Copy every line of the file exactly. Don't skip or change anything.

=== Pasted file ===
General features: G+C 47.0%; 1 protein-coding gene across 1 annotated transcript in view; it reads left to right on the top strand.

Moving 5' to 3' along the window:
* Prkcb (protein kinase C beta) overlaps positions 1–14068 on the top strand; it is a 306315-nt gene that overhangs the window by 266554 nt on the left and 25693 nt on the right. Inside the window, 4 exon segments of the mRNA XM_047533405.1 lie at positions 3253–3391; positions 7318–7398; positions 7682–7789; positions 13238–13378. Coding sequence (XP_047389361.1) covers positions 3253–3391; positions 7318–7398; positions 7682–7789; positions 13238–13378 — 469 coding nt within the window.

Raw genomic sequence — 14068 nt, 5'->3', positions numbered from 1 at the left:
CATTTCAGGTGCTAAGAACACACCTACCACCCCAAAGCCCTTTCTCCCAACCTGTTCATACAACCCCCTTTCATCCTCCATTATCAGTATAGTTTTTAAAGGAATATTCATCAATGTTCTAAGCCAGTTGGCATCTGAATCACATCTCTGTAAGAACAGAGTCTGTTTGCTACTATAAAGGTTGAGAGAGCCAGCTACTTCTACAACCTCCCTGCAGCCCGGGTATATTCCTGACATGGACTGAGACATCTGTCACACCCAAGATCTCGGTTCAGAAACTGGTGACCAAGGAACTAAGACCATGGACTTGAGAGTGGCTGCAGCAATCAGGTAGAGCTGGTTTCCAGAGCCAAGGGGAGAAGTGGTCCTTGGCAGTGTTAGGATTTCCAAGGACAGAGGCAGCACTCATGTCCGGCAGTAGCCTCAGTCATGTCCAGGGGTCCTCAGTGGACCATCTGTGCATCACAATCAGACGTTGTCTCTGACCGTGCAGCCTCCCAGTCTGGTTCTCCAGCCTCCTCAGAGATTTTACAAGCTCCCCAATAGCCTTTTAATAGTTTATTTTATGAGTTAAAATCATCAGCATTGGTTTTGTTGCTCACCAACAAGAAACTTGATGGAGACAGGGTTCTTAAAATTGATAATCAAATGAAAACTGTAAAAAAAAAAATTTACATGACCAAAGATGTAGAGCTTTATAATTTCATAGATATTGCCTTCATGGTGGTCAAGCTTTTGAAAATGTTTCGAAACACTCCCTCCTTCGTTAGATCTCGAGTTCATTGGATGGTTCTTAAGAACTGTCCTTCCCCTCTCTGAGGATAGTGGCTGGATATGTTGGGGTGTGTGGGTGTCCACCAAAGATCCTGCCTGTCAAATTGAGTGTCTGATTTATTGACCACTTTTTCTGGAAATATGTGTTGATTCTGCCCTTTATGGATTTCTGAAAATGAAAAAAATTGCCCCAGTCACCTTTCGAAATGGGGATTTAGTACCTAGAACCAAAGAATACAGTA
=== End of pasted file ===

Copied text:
General features: G+C 47.0%; 1 protein-coding gene across 1 annotated transcript in view; it reads left to right on the top strand.

Moving 5' to 3' along the window:
* Prkcb (protein kinase C beta) overlaps positions 1–14068 on the top strand; it is a 306315-nt gene that overhangs the window by 266554 nt on the left and 25693 nt on the right. Inside the window, 4 exon segments of the mRNA XM_047533405.1 lie at positions 3253–3391; positions 7318–7398; positions 7682–7789; positions 13238–13378. Coding sequence (XP_047389361.1) covers positions 3253–3391; positions 7318–7398; positions 7682–7789; positions 13238–13378 — 469 coding nt within the window.

Raw genomic sequence — 14068 nt, 5'->3', positions numbered from 1 at the left:
CATTTCAGGTGCTAAGAACACACCTACCACCCCAAAGCCCTTTCTCCCAACCTGTTCATACAACCCCCTTTCATCCTCCATTATCAGTATAGTTTTTAAAGGAATATTCATCAATGTTCTAAGCCAGTTGGCATCTGAATCACATCTCTGTAAGAACAGAGTCTGTTTGCTACTATAAAGGTTGAGAGAGCCAGCTACTTCTACAACCTCCCTGCAGCCCGGGTATATTCCTGACATGGACTGAGACATCTGTCACACCCAAGATCTCGGTTCAGAAACTGGTGACCAAGGAACTAAGACCATGGACTTGAGAGTGGCTGCAGCAATCAGGTAGAGCTGGTTTCCAGAGCCAAGGGGAGAAGTGGTCCTTGGCAGTGTTAGGATTTCCAAGGACAGAGGCAGCACTCATGTCCGGCAGTAGCCTCAGTCATGTCCAGGGGTCCTCAGTGGACCATCTGTGCATCACAATCAGACGTTGTCTCTGACCGTGCAGCCTCCCAGTCTGGTTCTCCAGCCTCCTCAGAGATTTTACAAGCTCCCCAATAGCCTTTTAATAGTTTATTTTATGAGTTAAAATCATCAGCATTGGTTTTGTTGCTCACCAACAAGAAACTTGATGGAGACAGGGTTCTTAAAATTGATAATCAAATGAAAACTGTAAAAAAAAAAATTTACATGACCAAAGATGTAGAGCTTTATAATTTCATAGATATTGCCTTCATGGTGGTCAAGCTTTTGAAAATGTTTCGAAACACTCCCTCCTTCGTTAGATCTCGAGTTCATTGGATGGTTCTTAAGAACTGTCCTTCCCCTCTCTGAGGATAGTGGCTGGATATGTTGGGGTGTGTGGGTGTCCACCAAAGATCCTGCCTGTCAAATTGAGTGTCTGATTTATTGACCACTTTTTCTGGAAATATGTGTTGATTCTGCCCTTTATGGATTTCTGAAAATGAAAAAAATTGCCCCAGTCACCTTTCGAAATGGGGATTTAGTACCTAGAACCAAAGAATACAGTA